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Five Hours in Lawrenceburg, KY

Updated on December 2, 2014

The Visit

Finally, after weeks of failed attempts to get together, my friend David and I managed to find some spare time to meet up and try to have a little fun visiting the bourbon distilleries in his hometown, Lawrenceburg, KY. As it turned out, the May day we settled on was worth the wait; low seventies, low humidity and barely a cloud in the sky meant there was a good day in prospect. Needless to say, I'm in a pretty good mood as I set off on my seventy mile journey north to Lawrenceburg where Wild Turkey and Four Roses produce some of the world's best bourbons.

With a population of about 10,500 folks, Lawrenceburg is actually smaller than the small town I live in. You might wonder what David and I could possibly find to do for five hours. The tiny town just happens to be home to two of Kentucky's world-class distilleries; Wild Turkey and Four Roses.

I make my way downtown to David's office around lunchtime where he's conveniently located just across the street from Heaven to Betsy's Deli, where they make a mean Reuben sandwich. After enjoying our exceptional sandwiches, and some small talk with some of David's local friends, we head to Wild Turkey for some deep background on the local bourbon trade.

Wild Turkey - Rare Breed


Wild Turkey

We've both been excited finally getting to Wild Turkey. Even though David lives in town, he's been so busy he hasn't had a chance to check out their new ultra-modern visitor center that's perched on top of a sheer cliff wall high above the Kentucky River.

We enter the distillery grounds and follow the signs to the old visitor center where we'll be ferried by small bus to the working areas and the new visitor center. We're far from alone and the bus is almost full when we take off. The popularity of bourbon brings in people from around the world these days.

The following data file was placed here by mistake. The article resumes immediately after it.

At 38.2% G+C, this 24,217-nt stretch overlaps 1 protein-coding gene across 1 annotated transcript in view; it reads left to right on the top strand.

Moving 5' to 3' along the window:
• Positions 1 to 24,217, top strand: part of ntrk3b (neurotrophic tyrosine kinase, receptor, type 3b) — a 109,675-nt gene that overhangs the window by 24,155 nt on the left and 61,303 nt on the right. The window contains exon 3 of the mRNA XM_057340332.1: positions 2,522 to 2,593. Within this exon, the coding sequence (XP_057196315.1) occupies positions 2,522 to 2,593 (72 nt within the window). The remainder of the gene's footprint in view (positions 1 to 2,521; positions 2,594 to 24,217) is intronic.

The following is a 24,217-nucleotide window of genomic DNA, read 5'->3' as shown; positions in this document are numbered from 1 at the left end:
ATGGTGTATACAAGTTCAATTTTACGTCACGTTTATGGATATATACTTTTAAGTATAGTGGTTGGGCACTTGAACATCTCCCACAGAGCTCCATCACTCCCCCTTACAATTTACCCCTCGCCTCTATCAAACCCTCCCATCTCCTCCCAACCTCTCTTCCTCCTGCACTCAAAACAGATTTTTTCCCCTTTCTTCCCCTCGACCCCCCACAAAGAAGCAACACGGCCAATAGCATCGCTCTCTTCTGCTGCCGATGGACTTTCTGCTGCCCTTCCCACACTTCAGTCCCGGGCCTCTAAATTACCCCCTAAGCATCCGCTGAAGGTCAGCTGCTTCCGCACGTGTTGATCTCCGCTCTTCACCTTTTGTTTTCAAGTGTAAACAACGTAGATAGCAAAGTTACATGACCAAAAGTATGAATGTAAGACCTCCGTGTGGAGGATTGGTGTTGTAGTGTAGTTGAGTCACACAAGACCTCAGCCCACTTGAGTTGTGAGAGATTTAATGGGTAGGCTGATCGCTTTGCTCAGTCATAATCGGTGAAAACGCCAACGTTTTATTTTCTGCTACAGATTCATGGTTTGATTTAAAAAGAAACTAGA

Once we get an up close and personal look at how they make and age their whiskey, we get shuttled to the new visitor center. To say it's impressive is an understatement. It manages to be both modern and Kentucky traditional at the same time, a fair reflection of the state these days. The open and airy space, thanks to its huge windows, gives the feeling of being part of the surrounding landscape, including the winding river below.

Our tour guide tells us about the unlikely origins of Forgiven, one of Wild Turkey's newer whiskey releases. It seems a distillery employee inadvertently mixed a batch of rye whiskey with a batch of bourbon just prior to bottling. What could have been a horrific waste of whiskey turned out to be a new release once master distiller Jimmy Russel got a taste of it. The employee was forgiven, and a new whiskey was born.

We culminate our visit with a tasting of the local product. We're both reminded of just how unique and special Kentucky bourbon is. All bourbon is made under very strict protocols that mandate how it goes from grain to bottle, and the minimum for how long it ages. Of special importance, no additives are allowed in bourbon making. What we all end up with is a pure unadulterated whiskey that has earned the right to be called bourbon.